Generalised seizures

31 January 2011
print version share on facebook

In this type, a large part of the brain is involved from the outset and consciousness is lost.

Perhaps the most well-known form is the generalised tonic-clonic convulsive seizure (still sometimes incorrectly called "grand mal" seizure) in which the person becomes rigid, falls to the ground and experiences jerking in all four limbs. Breathing is usually laboured and noisy during such a seizure, which may last for a few minutes. People witnessing such a seizure very often feel helpless and unsure of what to do. You can find out what you should do here.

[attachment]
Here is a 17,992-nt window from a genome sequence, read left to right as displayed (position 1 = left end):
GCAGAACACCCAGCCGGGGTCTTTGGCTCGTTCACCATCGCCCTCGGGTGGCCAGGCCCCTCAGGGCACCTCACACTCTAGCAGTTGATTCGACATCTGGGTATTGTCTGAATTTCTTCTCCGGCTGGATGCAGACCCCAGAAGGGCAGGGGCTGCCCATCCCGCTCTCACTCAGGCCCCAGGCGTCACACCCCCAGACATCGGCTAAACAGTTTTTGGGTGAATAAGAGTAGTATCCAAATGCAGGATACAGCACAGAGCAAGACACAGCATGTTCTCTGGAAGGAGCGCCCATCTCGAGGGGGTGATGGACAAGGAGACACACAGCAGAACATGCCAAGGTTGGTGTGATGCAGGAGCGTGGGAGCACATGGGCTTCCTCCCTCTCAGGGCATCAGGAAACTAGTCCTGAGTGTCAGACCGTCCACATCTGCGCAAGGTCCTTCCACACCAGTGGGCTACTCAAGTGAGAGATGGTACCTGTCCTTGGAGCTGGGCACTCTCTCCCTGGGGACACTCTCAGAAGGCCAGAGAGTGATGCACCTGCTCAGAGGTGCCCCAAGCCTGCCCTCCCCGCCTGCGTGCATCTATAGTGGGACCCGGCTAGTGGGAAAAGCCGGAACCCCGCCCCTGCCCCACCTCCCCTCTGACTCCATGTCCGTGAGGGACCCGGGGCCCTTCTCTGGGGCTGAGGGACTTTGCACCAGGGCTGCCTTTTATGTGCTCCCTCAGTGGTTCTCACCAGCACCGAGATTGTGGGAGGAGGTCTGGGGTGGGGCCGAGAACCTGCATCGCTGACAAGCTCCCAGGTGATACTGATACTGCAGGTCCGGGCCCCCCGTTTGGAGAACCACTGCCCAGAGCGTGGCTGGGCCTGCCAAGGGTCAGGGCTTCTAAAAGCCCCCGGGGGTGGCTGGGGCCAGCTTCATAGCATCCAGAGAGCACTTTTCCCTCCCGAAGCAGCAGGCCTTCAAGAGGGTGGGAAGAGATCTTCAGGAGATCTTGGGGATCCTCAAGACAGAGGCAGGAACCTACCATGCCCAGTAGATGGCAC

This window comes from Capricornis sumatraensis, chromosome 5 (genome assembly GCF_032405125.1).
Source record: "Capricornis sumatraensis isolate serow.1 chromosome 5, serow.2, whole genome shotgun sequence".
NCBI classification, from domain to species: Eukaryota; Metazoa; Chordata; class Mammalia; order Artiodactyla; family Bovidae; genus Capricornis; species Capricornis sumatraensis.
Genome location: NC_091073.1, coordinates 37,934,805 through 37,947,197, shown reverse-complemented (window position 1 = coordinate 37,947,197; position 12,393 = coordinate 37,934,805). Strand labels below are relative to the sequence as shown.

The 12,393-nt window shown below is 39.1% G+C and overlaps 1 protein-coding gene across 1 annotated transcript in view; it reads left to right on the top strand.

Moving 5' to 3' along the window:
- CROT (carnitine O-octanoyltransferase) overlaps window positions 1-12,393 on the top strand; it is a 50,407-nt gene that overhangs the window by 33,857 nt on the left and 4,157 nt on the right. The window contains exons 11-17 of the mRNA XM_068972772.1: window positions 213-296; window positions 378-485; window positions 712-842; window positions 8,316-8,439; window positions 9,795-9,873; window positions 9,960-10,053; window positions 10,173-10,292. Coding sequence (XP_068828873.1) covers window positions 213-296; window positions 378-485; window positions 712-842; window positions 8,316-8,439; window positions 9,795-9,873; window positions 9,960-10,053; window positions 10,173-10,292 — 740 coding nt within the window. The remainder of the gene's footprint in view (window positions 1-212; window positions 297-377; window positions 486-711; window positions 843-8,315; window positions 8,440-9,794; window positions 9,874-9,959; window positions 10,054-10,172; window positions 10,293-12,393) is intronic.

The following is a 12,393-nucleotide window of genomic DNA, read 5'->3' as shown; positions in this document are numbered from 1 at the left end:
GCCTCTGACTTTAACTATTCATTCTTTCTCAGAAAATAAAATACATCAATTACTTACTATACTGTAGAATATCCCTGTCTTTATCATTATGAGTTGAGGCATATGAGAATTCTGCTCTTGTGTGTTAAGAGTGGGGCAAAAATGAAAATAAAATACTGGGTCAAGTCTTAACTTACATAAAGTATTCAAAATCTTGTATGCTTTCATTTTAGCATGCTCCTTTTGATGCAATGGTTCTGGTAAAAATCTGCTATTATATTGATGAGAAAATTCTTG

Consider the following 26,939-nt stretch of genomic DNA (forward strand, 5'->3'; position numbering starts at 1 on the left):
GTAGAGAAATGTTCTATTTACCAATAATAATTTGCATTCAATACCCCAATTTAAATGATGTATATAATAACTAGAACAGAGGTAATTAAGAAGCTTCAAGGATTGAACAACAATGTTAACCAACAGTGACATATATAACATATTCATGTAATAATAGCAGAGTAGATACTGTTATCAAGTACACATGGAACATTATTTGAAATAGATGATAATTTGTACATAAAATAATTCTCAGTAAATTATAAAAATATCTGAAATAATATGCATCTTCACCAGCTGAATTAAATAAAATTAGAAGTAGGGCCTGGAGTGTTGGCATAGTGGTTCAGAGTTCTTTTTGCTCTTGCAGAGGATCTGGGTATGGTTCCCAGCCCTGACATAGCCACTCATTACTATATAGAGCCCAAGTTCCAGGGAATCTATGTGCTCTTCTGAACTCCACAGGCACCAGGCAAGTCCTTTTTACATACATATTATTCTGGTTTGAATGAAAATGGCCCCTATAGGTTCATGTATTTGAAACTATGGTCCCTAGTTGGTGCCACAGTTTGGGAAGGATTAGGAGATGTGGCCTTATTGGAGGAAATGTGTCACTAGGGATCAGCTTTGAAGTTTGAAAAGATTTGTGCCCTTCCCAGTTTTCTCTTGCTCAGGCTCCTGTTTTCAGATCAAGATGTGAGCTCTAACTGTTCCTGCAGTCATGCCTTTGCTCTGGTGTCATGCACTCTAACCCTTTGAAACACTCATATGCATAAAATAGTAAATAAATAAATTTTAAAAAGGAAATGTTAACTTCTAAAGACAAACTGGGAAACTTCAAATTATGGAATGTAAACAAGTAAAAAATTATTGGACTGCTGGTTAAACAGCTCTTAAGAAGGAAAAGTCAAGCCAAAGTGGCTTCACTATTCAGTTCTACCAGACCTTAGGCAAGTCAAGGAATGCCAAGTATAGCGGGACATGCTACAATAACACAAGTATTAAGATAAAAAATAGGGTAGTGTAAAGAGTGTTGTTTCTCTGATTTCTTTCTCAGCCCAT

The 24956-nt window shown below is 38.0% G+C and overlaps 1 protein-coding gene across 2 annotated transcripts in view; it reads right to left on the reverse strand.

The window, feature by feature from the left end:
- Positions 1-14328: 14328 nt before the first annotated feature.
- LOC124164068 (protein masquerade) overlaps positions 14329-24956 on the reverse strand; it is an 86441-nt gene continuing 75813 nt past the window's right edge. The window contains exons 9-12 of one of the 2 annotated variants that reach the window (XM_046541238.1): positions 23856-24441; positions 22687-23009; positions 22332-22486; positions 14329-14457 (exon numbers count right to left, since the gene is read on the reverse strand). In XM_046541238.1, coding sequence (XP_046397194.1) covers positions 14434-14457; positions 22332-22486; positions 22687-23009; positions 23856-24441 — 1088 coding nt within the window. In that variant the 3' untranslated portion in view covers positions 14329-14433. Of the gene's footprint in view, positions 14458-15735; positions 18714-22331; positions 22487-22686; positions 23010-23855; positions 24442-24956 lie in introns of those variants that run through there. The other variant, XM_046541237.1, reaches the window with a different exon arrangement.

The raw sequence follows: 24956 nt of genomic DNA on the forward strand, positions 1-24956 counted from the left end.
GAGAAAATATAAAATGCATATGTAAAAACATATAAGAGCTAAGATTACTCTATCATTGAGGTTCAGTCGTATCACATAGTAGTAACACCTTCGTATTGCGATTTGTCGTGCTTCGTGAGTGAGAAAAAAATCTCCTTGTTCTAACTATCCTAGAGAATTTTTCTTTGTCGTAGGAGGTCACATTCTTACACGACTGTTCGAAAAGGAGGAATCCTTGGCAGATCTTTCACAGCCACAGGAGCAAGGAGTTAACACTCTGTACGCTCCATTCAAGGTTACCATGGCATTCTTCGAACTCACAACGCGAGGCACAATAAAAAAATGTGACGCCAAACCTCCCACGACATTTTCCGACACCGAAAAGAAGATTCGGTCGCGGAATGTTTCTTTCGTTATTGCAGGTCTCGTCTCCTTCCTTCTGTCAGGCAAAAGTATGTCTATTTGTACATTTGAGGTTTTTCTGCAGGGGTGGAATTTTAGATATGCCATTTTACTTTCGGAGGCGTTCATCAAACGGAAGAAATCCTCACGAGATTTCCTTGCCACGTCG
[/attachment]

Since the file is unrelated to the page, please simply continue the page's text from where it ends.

Other types of generalised seizures include:

  • Tonic seizures - in which there is a general stiffening of muscles without jerking. The person may fall to the ground if standing.
  • Atonic seizures, where there is a sudden loss of muscle tone and a collapse to the ground (also known as "drop attacks")
  • Myoclonic seizures - in which abrupt jerking of the limbs occurs. These often happen within a short time of waking up.
  • Absence Seizures - in which there is a brief interruption of consciousness without any obvious signs. These occur most commonly in children and used to be known as "petit mal" epilepsy.

Back to seizures page

Partial Seizures

web design by ionic